The Village

I was recently surprised to learn that I had lost my desire to move back to New York. As recently as a few months ago, when people would ask me whether I envisioned myself staying in California forever, I used to respond with “Probably, because I don’t think I can convince my husband to live anywhere else.” Now I pause, because the answer is that I can’t quite imagine living anywhere else.

When and how did this drastic shift occur? I left New York when I was 18 years old. To be honest, I was thrilled to do so. I lived in the suburbs outside of NYC, had moved during my freshman year of high school (NOT a good situation), and was excited to “discover the world”. I floated around New England for college and medical school, and spent a requisite year living and working in NYC. When it was time for residency selection, my husband (also an East Coaster) and I were adamant that we needed to get out of the cold. He wanted to work in California and I was game to live in California and so I applied and was accepted.

We flew to the West Coast with one suitcase. (I can imagine myself telling this story to my children one day, at which point they’ll roll their eyes at this particular sentence.) We had less than $5,000 combined in our bank accounts. My husband was unemployed (“between jobs”) and I was days shy of starting my intern year. We rented a small unit in a house of four units total and decked it out in IKEA furniture. My husband bought a Samsung flat screen TV which we still own 8 years later. We weren’t married yet but reasoned that we needed to move in together because the rent was too expensive to swing two apartments. When he proposed to me, the engagement ring was the most expensive thing we owned. We didn’t have much but we were so happy.

In the past 8 years, we’ve spent 5 of them living together (we were apart for 3 years while I completed my residency), got jobs, got married, bought a house, tucked away money for retirement, had 3 kids, tucked away money for college education, and created the life we always wanted – one we could have never quite imagined when we landed in California in 2010.

Yet there were bumps in the road. I started my first job out of residency in 2014 and had a baby 3 months later. I’ve had 2 additional children since. I had no idea how difficult it would be to raise a family away from our families. It often felt impossible. I vividly remember those first colic-filled weeks with our oldest. We had help for a few of them but were on our own most of the time and I cried constantly. When I went back to work I was convinced there was no way I could juggle motherhood and my career without help. Most of our acquaintances at the time were my husband’s friends and, although mostly good people, they just weren’t my people. Is that a terrible thing to say? I hope not. You know that feeling when you just click with someone? When you can tell them anything – lay all your cards on the table, be completely vulnerable – and they will accept you wholeheartedly? Let’s just say I didn’t get that vibe from his people. And that’s what I struggled with the most – not having someone I could text frantically when our first was up at all hours of the night, not having someone I could ask to watch him for an hour while I took a breather, not having a tribe to commiserate with.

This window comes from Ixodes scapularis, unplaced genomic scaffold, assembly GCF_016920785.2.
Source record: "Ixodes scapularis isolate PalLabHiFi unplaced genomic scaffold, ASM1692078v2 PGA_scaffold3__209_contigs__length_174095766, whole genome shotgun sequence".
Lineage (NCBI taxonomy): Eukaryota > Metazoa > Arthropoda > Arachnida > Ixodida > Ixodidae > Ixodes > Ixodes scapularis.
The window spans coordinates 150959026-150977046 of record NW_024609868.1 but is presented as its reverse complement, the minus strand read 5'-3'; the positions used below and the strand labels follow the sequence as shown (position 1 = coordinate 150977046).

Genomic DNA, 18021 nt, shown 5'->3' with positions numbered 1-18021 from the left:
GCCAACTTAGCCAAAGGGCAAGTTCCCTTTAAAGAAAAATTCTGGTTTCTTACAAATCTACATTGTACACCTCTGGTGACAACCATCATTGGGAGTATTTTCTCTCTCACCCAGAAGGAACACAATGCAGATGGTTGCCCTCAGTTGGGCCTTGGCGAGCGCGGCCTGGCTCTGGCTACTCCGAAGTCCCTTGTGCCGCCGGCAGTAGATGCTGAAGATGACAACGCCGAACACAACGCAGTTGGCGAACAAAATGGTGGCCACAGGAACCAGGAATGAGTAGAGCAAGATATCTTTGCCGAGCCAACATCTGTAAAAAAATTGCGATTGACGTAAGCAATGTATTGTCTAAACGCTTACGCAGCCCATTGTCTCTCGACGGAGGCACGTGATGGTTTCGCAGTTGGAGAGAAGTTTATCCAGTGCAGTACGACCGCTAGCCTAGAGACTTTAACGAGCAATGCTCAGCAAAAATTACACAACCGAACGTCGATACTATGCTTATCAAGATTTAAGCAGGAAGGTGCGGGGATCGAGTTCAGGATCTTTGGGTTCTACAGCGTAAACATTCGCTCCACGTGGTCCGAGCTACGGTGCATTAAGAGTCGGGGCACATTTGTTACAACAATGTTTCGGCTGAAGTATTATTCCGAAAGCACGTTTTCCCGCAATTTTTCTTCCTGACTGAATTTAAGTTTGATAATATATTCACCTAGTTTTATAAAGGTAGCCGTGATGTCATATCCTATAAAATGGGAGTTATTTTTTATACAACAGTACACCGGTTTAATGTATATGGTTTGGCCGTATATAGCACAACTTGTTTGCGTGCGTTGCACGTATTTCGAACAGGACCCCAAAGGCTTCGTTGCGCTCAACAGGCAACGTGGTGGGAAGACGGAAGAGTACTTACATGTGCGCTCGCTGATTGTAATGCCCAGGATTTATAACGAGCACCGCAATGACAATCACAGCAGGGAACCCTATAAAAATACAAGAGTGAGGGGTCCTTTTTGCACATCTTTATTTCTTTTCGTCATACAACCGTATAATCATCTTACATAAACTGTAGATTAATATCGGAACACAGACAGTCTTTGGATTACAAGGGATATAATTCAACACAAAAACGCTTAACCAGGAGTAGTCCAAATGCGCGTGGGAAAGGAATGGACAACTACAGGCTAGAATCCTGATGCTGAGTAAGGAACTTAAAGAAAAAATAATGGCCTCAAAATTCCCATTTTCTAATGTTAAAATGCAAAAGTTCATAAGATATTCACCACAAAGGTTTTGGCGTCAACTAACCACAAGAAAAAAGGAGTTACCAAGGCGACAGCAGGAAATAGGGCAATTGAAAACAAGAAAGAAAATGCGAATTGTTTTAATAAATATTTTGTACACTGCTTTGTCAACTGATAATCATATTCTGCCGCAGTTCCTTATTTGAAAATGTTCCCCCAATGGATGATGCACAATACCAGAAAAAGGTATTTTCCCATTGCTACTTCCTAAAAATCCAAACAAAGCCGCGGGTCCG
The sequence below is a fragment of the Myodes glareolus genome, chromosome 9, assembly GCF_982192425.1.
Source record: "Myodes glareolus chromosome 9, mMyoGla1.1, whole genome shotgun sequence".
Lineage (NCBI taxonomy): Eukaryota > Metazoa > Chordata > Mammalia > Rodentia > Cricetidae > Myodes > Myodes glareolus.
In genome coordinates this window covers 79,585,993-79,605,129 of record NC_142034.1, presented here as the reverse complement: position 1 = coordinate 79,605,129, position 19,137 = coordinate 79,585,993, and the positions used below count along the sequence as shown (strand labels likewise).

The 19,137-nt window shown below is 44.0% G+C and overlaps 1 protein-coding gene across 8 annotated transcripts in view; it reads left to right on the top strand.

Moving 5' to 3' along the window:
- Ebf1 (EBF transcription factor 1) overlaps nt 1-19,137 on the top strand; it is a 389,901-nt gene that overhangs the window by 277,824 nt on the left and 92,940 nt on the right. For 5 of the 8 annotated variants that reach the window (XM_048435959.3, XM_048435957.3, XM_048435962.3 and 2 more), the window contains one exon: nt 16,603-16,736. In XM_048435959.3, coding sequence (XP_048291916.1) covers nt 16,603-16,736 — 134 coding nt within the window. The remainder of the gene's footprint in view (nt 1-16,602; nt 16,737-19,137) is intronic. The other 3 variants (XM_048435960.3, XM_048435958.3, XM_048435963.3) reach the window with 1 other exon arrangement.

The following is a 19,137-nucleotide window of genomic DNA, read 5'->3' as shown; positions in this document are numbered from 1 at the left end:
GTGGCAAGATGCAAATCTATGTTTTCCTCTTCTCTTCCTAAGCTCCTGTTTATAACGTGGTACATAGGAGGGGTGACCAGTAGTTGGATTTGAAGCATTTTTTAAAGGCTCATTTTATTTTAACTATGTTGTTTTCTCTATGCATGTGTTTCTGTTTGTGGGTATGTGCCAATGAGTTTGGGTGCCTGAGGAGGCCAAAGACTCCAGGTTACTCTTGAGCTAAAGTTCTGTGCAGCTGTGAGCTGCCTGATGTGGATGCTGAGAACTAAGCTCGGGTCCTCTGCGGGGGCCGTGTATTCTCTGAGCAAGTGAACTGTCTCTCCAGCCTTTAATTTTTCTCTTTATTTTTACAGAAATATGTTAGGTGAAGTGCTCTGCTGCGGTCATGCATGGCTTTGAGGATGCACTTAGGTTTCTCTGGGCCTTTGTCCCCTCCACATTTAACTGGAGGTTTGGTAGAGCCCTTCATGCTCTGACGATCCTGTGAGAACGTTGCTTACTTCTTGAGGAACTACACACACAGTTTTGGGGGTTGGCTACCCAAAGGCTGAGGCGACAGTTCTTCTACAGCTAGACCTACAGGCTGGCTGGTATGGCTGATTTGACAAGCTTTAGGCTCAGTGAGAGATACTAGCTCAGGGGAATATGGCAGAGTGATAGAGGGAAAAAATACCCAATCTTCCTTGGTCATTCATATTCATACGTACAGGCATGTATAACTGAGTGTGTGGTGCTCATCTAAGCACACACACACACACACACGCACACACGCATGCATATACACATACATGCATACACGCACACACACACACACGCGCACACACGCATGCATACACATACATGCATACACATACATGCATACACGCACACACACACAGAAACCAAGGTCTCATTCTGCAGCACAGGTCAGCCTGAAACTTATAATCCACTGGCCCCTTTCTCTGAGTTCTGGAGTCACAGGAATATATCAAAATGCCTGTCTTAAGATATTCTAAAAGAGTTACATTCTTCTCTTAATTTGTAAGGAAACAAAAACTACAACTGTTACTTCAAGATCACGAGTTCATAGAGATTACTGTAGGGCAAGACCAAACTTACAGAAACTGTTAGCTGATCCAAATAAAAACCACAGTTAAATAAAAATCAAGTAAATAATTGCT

So I put myself out there. I met a group of women I now call “The Mommies”. My first mom friends! Now, the group has changed dramatically these past 4 years as moms move away and group dynamics shift, but we have each other’s backs, an ongoing calendar of events, never-ending birthday parties, and most importantly the knowledge that we have known each other since our little ones were just months old. I rekindled friendships with people from my intern year and became closer to co-workers with young children. I met more moms through preschool and subsequent “new mom” groups as more children joined our family. We acquired a network of people who have helped us out in some capacity around the house – gardeners, painters, nannies, cleaning crews, etc. Today, our nanny saw that I was clearing out our shed for some upcoming work and (unsolicited) called her husband to see if he would be willing to pick up all of the items we were throwing out to save us the hassle. He came by an hour later and I was so happy I could have cried. With such distance between ourselves and our families, these random acts of kindness mean everything.

I also have to admit that there are serious perks to living in California: great weather, tons of diversity, generally liberal politics. It’s also true that we both love our jobs and our house. But the game-changer for me was truly the evolution of our community and little village. We’ll see how we feel as the kids get older and schedules become more demanding but, for now, I am truly loving where we live, and this is the first time since 2014 that I’ve been truly able to say that.

Nervous Nellie

I’ve had anxiety most (if not all) of my life. Some of my earliest memories are anxiety-laden:

  • sitting in my father’s car while he was outside talking to my uncle, feeling worried about being alone in the car
  • in elementary school, feeling worried about a state project due in May…during the month of December
  • the night before I turned 10, feeling intense worry that I would never be 9 years old again

I could go on and on.